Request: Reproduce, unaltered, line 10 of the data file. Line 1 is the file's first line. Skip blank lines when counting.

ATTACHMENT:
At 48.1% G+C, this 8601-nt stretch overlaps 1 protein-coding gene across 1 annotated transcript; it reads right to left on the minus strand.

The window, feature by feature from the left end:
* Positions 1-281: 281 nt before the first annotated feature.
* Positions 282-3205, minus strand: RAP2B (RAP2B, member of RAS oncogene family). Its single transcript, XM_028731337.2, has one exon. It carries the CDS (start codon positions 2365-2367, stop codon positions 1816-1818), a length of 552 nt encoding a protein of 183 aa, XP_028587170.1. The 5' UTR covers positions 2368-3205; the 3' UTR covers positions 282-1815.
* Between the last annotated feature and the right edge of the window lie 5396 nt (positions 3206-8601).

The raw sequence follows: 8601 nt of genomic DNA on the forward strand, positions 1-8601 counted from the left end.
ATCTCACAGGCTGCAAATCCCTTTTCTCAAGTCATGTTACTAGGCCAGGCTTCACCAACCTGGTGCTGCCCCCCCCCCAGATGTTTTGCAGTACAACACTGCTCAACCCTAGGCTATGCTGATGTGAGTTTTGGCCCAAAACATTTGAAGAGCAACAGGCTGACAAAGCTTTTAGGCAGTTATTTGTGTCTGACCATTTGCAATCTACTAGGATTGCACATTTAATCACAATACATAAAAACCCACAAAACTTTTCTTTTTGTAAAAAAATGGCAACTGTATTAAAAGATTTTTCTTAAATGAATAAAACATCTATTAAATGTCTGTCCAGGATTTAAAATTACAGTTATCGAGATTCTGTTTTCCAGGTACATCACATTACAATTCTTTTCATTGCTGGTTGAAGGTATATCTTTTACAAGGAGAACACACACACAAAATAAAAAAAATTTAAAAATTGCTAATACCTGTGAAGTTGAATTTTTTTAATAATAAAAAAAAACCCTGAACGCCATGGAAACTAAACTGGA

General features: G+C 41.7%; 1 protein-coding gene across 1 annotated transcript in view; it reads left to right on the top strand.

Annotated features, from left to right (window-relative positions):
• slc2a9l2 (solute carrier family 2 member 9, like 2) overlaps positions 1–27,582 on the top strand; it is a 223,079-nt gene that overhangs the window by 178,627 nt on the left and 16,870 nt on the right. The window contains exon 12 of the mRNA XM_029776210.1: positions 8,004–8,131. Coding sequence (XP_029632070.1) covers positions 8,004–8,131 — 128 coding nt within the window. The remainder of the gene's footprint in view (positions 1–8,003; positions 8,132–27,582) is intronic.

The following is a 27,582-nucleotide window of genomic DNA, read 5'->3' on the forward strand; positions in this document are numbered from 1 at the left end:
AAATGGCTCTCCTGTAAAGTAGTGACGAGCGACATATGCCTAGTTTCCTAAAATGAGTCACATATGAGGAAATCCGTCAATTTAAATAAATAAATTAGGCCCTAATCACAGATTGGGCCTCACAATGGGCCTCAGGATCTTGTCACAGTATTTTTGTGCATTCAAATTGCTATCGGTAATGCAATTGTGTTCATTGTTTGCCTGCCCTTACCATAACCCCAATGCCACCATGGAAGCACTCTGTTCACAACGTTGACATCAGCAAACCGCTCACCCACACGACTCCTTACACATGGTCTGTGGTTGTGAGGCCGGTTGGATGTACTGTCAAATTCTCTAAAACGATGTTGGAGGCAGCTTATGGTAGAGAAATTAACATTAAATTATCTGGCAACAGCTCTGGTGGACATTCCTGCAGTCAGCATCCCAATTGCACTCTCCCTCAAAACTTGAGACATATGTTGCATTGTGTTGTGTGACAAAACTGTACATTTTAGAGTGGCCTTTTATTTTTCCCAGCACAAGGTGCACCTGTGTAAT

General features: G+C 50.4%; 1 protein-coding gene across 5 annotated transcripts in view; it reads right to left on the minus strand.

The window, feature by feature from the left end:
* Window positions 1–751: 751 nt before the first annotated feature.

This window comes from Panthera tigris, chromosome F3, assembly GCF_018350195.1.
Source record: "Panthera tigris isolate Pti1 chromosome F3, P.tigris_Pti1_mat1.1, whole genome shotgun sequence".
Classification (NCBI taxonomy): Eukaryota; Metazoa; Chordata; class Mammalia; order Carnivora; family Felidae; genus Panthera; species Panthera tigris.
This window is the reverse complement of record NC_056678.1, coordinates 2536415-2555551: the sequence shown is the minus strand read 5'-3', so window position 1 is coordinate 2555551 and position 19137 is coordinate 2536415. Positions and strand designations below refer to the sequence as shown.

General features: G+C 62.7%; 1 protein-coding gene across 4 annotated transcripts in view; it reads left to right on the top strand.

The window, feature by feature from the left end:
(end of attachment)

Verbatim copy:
• slc2a9l2 (solute carrier family 2 member 9, like 2) overlaps positions 1–27,582 on the top strand; it is a 223,079-nt gene that overhangs the window by 178,627 nt on the left and 16,870 nt on the right. The window contains exon 12 of the mRNA XM_029776210.1: positions 8,004–8,131. Coding sequence (XP_029632070.1) covers positions 8,004–8,131 — 128 coding nt within the window. The remainder of the gene's footprint in view (positions 1–8,003; positions 8,132–27,582) is intronic.